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National COVID-19 exposure server could alert people across states

Apple, Google and Microsoft would all play a part.
Jon Fingas, @jonfingas
July 18, 2020
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BERLIN, GERMANY - JUNE 16: The English version of the German federal health ministry's Corona-Warn-App software is seen on an Apple iPhone next to a medical facial mask and a bottle of hand sanitizer in this photo illustration on the day of the app's release during the novel coronavirus pandemic on June 16, 2020 in Berlin, Germany. Germany launched its contact tracing smartphone app, which uses short-range Bluetooth to alert people who may have been exposed to an individual who has contracted the coronavirus, without relying on a centralized database. The app was originally scheduled for launch in April, but was delayed due to technical difficulties and concerns over privacy issues. (Photo by Adam Berry/Getty Images)
Adam Berry/Getty Images

COVID-19 contact tracing apps will only be effective across borders if states and countries can readily share data, and a collaboration could soon make that happen in the US. iMore reports that Apple, Google, and Microsoft are working with the Association of Public Health Laboratories to launch a national server to store keys and help exposure notifications reach people across states. It would be based around Apple and Google’s exposure alert framework, while Microsoft and APHL would host the server.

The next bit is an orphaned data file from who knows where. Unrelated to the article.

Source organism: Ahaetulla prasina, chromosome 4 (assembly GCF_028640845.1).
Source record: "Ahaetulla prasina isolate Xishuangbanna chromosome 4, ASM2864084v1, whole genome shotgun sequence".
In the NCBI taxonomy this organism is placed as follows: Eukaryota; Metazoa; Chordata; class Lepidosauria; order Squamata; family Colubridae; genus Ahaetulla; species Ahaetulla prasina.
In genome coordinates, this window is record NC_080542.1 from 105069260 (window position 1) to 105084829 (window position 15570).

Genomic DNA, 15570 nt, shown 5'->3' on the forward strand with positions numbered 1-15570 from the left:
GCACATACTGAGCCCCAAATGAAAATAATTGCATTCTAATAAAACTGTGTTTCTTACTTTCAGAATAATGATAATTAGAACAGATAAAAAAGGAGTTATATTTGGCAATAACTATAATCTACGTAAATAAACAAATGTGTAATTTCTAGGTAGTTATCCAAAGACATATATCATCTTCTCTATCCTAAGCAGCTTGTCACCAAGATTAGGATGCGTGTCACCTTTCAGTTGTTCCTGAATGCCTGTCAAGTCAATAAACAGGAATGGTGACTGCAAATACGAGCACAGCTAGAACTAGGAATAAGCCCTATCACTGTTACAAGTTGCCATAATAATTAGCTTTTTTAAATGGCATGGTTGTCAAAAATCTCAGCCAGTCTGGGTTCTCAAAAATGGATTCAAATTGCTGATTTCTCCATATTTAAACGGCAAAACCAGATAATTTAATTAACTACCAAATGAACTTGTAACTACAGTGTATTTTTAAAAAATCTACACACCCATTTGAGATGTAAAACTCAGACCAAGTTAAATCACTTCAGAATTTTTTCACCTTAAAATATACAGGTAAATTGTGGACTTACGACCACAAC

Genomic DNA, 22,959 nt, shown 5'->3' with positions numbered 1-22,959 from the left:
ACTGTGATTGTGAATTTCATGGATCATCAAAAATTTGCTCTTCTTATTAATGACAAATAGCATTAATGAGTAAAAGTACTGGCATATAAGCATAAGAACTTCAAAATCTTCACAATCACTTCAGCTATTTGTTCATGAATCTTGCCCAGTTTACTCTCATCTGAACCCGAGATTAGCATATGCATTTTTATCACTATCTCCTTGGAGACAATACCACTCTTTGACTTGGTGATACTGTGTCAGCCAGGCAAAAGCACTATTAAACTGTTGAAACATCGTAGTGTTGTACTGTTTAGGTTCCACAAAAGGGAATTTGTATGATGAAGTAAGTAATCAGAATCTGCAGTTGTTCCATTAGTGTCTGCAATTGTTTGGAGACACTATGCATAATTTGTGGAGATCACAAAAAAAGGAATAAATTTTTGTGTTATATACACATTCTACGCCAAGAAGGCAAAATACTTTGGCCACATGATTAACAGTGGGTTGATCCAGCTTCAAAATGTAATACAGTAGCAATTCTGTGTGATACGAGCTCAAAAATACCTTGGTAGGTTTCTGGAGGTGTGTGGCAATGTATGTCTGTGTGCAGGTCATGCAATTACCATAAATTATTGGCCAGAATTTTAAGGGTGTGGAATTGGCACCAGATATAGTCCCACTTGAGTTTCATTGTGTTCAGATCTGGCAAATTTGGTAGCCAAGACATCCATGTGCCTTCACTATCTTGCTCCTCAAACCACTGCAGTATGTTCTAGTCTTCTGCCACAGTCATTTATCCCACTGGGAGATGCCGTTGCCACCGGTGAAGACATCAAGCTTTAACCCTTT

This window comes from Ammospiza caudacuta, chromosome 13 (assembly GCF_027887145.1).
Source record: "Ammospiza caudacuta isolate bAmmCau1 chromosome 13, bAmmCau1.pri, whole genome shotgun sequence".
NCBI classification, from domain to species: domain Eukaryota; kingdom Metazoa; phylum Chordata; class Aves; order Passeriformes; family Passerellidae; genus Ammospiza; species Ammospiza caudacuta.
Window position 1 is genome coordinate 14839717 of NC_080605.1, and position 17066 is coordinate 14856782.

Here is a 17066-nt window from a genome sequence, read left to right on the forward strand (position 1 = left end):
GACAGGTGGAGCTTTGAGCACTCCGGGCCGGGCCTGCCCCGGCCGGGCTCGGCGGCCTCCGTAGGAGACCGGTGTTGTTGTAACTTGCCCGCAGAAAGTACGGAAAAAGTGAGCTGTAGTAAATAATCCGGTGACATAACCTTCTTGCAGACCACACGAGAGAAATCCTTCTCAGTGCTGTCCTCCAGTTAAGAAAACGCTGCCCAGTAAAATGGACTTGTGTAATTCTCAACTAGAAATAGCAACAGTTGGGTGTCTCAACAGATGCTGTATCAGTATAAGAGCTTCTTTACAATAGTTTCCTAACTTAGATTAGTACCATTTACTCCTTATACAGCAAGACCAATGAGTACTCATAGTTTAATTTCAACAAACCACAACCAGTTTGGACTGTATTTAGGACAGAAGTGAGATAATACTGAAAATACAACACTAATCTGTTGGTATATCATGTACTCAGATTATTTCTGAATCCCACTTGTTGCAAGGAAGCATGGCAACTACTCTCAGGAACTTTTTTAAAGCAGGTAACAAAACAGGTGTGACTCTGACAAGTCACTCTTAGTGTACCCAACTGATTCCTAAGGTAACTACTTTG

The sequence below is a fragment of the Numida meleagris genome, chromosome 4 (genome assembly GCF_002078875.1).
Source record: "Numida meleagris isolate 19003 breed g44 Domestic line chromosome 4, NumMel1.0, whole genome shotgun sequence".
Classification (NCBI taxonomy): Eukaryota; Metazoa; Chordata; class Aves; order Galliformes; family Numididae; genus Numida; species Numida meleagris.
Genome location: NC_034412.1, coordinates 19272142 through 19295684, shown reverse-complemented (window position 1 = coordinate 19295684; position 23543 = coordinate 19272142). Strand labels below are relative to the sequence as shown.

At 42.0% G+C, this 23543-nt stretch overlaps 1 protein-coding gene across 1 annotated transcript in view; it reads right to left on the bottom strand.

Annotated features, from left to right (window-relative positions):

The move could harmonize apps across the country and help people who travel across state lines. It could also help “eliminate duplication” and save states the cost and time involved with setting up their own servers, the APHL said.

The group didn’t provide a timeline for when the server would be ready. It may also take tracing app developers time to implement the server.

This could be crucial to a recovery from the virus as travel restrictions ease. However, it does raise privacy issues. The Apple/Google approach exists in part to decentralize exposure info and protect any sensitive data. It might be harder to protect data concentrated on one server. APHL said it would “securely” store the data, but this might prove a tempting target even if the keys don’t reveal much.

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